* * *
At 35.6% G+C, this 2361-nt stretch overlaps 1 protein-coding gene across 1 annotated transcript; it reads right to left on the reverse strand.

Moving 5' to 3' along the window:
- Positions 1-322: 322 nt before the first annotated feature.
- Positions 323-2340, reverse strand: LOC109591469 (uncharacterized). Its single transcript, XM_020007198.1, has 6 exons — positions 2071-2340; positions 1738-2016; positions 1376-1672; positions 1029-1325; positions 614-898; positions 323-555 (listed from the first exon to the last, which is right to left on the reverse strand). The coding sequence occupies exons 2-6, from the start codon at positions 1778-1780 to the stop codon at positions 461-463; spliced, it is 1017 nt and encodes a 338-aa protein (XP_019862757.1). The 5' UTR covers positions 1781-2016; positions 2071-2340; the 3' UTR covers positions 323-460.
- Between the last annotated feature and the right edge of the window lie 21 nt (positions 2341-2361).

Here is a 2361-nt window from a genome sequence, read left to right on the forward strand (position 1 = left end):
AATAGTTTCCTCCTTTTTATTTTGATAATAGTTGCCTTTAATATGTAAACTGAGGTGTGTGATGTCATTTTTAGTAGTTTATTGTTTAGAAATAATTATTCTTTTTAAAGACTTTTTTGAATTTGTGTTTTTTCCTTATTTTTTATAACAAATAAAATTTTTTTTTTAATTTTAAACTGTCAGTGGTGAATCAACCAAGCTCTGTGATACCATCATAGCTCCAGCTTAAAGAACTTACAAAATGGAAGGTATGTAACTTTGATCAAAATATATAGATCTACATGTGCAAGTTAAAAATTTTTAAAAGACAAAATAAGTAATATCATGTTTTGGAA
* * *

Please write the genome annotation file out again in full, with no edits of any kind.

At 35.6% G+C, this 2361-nt stretch overlaps 1 protein-coding gene across 1 annotated transcript; it reads right to left on the reverse strand.

Moving 5' to 3' along the window:
- Positions 1-322: 322 nt before the first annotated feature.
- Positions 323-2340, reverse strand: LOC109591469 (uncharacterized). Its single transcript, XM_020007198.1, has 6 exons — positions 2071-2340; positions 1738-2016; positions 1376-1672; positions 1029-1325; positions 614-898; positions 323-555 (listed from the first exon to the last, which is right to left on the reverse strand). The coding sequence occupies exons 2-6, from the start codon at positions 1778-1780 to the stop codon at positions 461-463; spliced, it is 1017 nt and encodes a 338-aa protein (XP_019862757.1). The 5' UTR covers positions 1781-2016; positions 2071-2340; the 3' UTR covers positions 323-460.
- Between the last annotated feature and the right edge of the window lie 21 nt (positions 2341-2361).

Here is a 2361-nt window from a genome sequence, read left to right on the forward strand (position 1 = left end):
AATAGTTTCCTCCTTTTTATTTTGATAATAGTTGCCTTTAATATGTAAACTGAGGTGTGTGATGTCATTTTTAGTAGTTTATTGTTTAGAAATAATTATTCTTTTTAAAGACTTTTTTGAATTTGTGTTTTTTCCTTATTTTTTATAACAAATAAAATTTTTTTTTTAATTTTAAACTGTCAGTGGTGAATCAACCAAGCTCTGTGATACCATCATAGCTCCAGCTTAAAGAACTTACAAAATGGAAGGTATGTAACTTTGATCAAAATATATAGATCTACATGTGCAAGTTAAAAATTTTTAAAAGACAAAATAAGTAATATCATGTTTTGGAA